Survey Shows Importance of Supervisors in Worker Engagement
Whether your workplace has a strong safety culture and an effective OHS program depends in large part in the degree to which workers are engaged. If they’re disengaged, the safety culture will be weak and the OHS program won’t be very effective.
According to a survey by Dale Carnegie Training, workers’ relationships with their direct supervisors are a key element in their engagement, which is demonstrated by how personally connected and committed workers feel to their organization.
The survey of 1,500 workers found that the level of workers’ engagement increases dramatically with the number of key positive emotions they feel, such as feeling inspired, enthusiastic, empowered, confident or valued. Of those surveyed, 70% felt at least one of these five key positive emotions, but only 12% felt three of them.
There’s also a direct relationship between negative emotions and a worker’s level of engagement.
Workers who feel negative emotions are disengaged nearly ten times more than those who feel positive emotions. And almost three in ten workers feel at least one of twelve significant negative emotions, including irritation, disinterest and discomfort, as a result of their interaction with their immediate supervisor.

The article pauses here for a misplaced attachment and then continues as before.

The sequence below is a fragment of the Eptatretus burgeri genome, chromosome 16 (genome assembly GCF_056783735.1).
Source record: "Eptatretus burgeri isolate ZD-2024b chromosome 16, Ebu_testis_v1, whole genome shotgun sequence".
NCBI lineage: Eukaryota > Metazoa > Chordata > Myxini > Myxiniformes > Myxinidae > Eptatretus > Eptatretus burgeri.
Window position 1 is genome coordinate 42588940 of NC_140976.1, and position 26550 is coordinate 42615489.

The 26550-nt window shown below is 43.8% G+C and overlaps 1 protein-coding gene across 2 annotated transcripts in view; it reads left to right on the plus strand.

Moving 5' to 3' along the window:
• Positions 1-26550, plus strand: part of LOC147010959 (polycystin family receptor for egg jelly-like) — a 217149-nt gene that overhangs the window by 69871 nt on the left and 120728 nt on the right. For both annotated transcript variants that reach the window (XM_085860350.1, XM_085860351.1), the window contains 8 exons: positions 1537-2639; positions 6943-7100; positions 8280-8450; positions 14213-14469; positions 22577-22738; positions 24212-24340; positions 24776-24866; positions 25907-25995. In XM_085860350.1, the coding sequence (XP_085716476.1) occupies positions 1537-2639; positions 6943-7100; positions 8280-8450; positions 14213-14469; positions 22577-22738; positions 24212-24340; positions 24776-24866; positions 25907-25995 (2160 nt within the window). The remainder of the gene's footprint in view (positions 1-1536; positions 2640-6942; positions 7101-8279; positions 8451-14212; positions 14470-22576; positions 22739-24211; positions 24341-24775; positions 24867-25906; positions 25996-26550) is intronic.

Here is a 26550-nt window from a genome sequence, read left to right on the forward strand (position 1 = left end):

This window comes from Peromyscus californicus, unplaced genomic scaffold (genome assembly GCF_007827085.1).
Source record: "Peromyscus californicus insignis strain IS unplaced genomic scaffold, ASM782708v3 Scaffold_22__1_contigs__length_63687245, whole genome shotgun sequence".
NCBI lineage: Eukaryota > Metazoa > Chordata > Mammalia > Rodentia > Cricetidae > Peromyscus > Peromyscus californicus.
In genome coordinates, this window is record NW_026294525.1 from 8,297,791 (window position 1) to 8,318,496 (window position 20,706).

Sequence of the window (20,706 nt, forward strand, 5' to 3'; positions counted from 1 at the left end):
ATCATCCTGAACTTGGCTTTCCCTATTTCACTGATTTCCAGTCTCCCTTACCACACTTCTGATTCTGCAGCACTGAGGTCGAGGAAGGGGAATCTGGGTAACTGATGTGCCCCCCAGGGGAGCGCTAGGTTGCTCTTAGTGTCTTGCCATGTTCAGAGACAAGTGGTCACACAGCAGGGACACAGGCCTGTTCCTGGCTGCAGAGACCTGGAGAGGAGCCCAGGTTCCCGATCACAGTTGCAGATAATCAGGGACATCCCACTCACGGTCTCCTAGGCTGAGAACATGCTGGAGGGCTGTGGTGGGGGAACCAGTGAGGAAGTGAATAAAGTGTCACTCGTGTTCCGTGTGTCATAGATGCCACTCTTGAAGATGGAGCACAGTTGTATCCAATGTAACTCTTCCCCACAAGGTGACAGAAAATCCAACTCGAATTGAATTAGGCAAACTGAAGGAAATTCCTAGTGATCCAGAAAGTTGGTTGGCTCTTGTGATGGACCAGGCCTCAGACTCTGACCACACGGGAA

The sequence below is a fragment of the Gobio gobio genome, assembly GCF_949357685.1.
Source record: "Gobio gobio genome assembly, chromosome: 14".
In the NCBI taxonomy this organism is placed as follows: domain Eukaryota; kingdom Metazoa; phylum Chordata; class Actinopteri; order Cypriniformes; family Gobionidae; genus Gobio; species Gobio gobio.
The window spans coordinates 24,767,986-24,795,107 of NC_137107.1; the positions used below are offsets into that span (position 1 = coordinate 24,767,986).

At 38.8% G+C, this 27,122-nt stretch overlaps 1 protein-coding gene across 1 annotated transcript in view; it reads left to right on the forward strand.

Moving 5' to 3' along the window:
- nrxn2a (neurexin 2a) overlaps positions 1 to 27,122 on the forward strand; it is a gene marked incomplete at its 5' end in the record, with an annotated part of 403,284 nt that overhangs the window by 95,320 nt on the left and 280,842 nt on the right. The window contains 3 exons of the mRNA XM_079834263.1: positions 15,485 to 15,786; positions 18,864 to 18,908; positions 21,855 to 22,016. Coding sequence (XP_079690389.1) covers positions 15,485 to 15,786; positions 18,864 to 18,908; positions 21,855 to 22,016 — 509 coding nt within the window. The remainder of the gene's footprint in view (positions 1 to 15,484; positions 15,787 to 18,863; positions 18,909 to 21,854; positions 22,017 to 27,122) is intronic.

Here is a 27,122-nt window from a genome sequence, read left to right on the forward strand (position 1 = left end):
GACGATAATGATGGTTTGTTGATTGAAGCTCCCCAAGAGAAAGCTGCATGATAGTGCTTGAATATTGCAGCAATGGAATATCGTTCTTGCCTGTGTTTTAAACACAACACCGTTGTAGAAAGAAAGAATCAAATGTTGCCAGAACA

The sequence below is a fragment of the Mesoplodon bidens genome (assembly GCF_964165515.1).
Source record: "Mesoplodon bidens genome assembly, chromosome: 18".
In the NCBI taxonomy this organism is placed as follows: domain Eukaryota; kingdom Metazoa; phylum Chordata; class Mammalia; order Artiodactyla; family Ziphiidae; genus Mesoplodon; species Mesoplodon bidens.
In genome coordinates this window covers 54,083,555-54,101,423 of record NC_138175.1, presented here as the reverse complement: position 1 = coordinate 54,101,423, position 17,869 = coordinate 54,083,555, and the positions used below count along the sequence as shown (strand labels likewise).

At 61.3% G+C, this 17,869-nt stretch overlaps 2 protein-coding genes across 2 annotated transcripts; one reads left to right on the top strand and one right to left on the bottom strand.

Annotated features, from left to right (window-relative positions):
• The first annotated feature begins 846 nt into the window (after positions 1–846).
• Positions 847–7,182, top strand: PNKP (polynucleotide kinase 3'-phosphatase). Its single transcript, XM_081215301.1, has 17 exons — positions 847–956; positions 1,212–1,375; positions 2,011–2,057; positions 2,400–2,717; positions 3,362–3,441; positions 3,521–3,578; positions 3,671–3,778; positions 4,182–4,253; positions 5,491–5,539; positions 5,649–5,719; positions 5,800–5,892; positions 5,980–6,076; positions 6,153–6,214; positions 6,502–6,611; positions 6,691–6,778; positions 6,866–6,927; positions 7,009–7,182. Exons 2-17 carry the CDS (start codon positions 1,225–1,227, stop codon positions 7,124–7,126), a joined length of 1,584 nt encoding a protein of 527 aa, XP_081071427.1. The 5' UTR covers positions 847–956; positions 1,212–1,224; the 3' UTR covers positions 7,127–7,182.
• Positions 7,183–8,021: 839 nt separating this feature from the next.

The study says that being insulted by an immediate supervisor ensures a worker’s emotional disconnect and disengagement. In simple terms, a good supervisor makes people feel valued and confident; a poor one irritates people and makes them feel uncomfortable.
Workers personalize their job through emotions felt about the organization’s actions as a whole and about their own supervisors in particular. In fact, it’s the immediate supervisor who’s the chief emotional driver in the workplace, with reactions to supervisors explaining 84% of how workers feel about their organization.
Immediate supervisors produce a polarizing emotional response:
- Managers who induce positive emotions foster a stronger sense of satisfaction, receiving the highest satisfaction ratings when they make workers feel inspired, enthusiastic, happy and excited.
- Immediate supervisors whose direct reports feel insulted, upset or irritated by them receive the lowest levels of satisfaction.
Bottom line: Satisfaction with supervisors affects the overall level of satisfaction with the organization, which is linked to worker engagement.
For more on improving your company’s worker engagement and safety culture, see:
- Transformational learning and your OHS program
- A study that validates the importance of safety culture
- A recorded webinar on getting worker interest and buy-in for the OHS program and workplace safety in general, including proactively engaging workers.
The OHS Insider’s Supervisor Compliance Centre has many resources on supervisors, including:
- Information on who in your workplace could be liable as a supervisor for an OHS offence
- Seven lessons on supervisors and due diligence
- A supervisor competency checklist
- Special supervisor training requirements.
And our sister site, SafetySmart, has many tools to make your supervisors’ jobs easier, such as safety talks, leader sheets, quizzes, online training and injury tracking forms.